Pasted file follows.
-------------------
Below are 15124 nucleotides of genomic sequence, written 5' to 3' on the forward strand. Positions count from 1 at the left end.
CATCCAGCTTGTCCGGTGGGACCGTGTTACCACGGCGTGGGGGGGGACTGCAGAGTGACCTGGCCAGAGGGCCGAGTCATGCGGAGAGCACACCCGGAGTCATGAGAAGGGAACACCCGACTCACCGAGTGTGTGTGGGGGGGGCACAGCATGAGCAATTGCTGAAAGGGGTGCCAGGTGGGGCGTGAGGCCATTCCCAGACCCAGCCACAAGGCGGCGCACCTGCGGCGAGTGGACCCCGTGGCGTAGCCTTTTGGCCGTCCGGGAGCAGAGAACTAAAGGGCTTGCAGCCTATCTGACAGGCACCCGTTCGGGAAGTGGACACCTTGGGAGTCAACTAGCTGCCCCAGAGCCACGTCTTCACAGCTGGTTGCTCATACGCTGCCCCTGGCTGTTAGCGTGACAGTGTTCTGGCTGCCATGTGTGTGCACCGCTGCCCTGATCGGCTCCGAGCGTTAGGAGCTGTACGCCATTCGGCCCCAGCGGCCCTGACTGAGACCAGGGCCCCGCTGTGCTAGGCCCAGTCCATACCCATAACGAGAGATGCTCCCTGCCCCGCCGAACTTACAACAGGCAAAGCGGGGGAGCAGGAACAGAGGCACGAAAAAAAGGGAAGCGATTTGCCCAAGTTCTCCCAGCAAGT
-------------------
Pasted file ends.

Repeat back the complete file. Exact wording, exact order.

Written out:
Below are 15124 nucleotides of genomic sequence, written 5' to 3' on the forward strand. Positions count from 1 at the left end.
CATCCAGCTTGTCCGGTGGGACCGTGTTACCACGGCGTGGGGGGGGACTGCAGAGTGACCTGGCCAGAGGGCCGAGTCATGCGGAGAGCACACCCGGAGTCATGAGAAGGGAACACCCGACTCACCGAGTGTGTGTGGGGGGGGCACAGCATGAGCAATTGCTGAAAGGGGTGCCAGGTGGGGCGTGAGGCCATTCCCAGACCCAGCCACAAGGCGGCGCACCTGCGGCGAGTGGACCCCGTGGCGTAGCCTTTTGGCCGTCCGGGAGCAGAGAACTAAAGGGCTTGCAGCCTATCTGACAGGCACCCGTTCGGGAAGTGGACACCTTGGGAGTCAACTAGCTGCCCCAGAGCCACGTCTTCACAGCTGGTTGCTCATACGCTGCCCCTGGCTGTTAGCGTGACAGTGTTCTGGCTGCCATGTGTGTGCACCGCTGCCCTGATCGGCTCCGAGCGTTAGGAGCTGTACGCCATTCGGCCCCAGCGGCCCTGACTGAGACCAGGGCCCCGCTGTGCTAGGCCCAGTCCATACCCATAACGAGAGATGCTCCCTGCCCCGCCGAACTTACAACAGGCAAAGCGGGGGAGCAGGAACAGAGGCACGAAAAAAAGGGAAGCGATTTGCCCAAGTTCTCCCAGCAAGT